CHARLOTTESVILLE — Not that it needed a reminder of junior Ty Jerome’s value, but the third-ranked Virginia men’s basketball team got one anyway when the ailing point guard sat out against visiting Miami on Saturday afternoon.
With freshman Kihei Clark starting in his place, the result was stagnant possessions littered with turnovers, leaving the Cavaliers with their fewest points in an ACC game this season.
The 56-46 triumph came courtesy of perimeter defense and rebounding to keep Virginia (20-1, 8-1) in first place in the ACC, a half-game in front of No. 2 Duke ahead of the teams’ highly anticipated rematch next weekend.
“I think we had a hard time finding that balance — running our stuff hard, trusting the offense to produce a quality shot that we get to being where we have to force the action,” Cavaliers Coach Tony Bennett said. “There’s a balance. You’ve still got to stay assertive, but we were unsound, and of course Ty helps us with that.
“His absence certainly showed.”
Jerome, the Cavaliers' third-leading scorer, sat out for the first time in 89 career games because of a sore back. His status remains day-to-day, according to Bennett.
The coach said Jerome began experiencing discomfort early in Tuesday night’s 66-65 overtime win at North Carolina State. He still played 41 minutes with 12 points and six assists but also four turnovers.
“Absolutely it felt a little off,” Virginia guard Kyle Guy said of playing without Jerome, “but I think it was a good test for our guys to try to fight through that.”
Absent Jerome’s steadying presence in the backcourt, Virginia committed 14 turnovers against the last-place Hurricanes (9-12, 1-8) in front of an announced crowd of 13,978.
Clark had six, the most for the Virginia, but added a team-high six assists in his fifth start this season. He also drew the defensive assignment against Miami’s leading scorer Chris Lykes, a former Washington Post All-Met Player of the Year from Gonzaga.
Lykes led the Hurricanes with 16 points and did not commit a turnover.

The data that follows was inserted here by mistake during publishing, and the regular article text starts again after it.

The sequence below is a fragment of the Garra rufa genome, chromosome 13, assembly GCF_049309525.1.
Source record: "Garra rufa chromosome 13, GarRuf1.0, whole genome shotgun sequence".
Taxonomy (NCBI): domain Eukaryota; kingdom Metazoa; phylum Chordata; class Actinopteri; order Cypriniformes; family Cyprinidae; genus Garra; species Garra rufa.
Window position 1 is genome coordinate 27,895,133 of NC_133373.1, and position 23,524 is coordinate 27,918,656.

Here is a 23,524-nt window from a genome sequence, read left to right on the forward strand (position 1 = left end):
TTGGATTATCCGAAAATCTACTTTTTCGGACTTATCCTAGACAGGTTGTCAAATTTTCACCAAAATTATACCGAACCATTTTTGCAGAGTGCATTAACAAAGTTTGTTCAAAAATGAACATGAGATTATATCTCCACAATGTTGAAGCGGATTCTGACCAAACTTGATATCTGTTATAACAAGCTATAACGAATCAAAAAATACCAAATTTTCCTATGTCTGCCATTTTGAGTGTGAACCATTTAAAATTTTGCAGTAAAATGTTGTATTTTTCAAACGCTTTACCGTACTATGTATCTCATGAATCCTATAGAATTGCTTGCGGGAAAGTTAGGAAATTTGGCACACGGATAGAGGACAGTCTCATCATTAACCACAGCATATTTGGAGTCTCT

“Regarding Kihei, I think there were stretches of good ball,” Bennett said, “but he also looked like a freshman.”
Forward De’Andre Hunter led Virginia with 14 points and six rebounds, contributing to the Cavaliers’ 42-24 advantage in rebounding, including 12-5 offensively, against their undersized and undermanned opponent. The redshirt sophomore played all but 39 seconds of the game.
Virginia also limited the Hurricanes to 34 percent shooting, including 4 for 21 (19 percent) from beyond the arc.
Mamadi Diakite added 11 points and three of Virginia’s six blocks. The redshirt junior forward scored seven points in a row in the final 5½ minutes of the second half to help the Cavaliers extend their school record for consecutive 20-win seasons to eight.
Guy finished (10 points) with a second straight game of balky shooting, but his three-pointer with 7:47 to play blunted Miami’s run of five straight points that drew the Hurricanes within six. The junior guard and Cavaliers scoring leader this season went 4 of 15 from the field one game after shooting 3 for 11.
Virginia never led by fewer than double digits shortly after Guy’s three-pointer, his second of the game. He has made a three-pointer in every game this season.
“De’Andre Hunter is a top 50 player. He’s going to be an NBA first-round draft pick,” Hurricanes Coach Jim Larranaga said. “Kyle Guy is a McDonald’s all-American. They’ve got a lot of good players, and Ty Jerome didn’t even play today.”
Facing its fourth ranked opponent in five games, Miami played for the second time since the NCAA announced earlier this week that Dawon Hernandez must sit out the remainder of this season and 40 percent of next for receiving impermissible benefits from an agent. Hernandez, a junior forward who was second in scoring for the Hurricanes last season, had not played this season while going through an appeal process. He declared his intention to leave school and enter the NBA draft after the NCAA’s announcement.
The Cavaliers, meantime, weathered early miscues without Jerome, who averages 13 points and nearly five assists, to build a 28-21 lead at halftime despite six turnovers, including four from Clark.
Clark did assist on Braxton Key’s layup that produced a 10-point advantage with 19 seconds left before Lykes sank a contested three-pointer for Miami with one second to go, producing the final points of the first half.
“I had a couple of careless mistakes, so I’ve just got to clean those up,” Clark said. “Limit my turnovers.”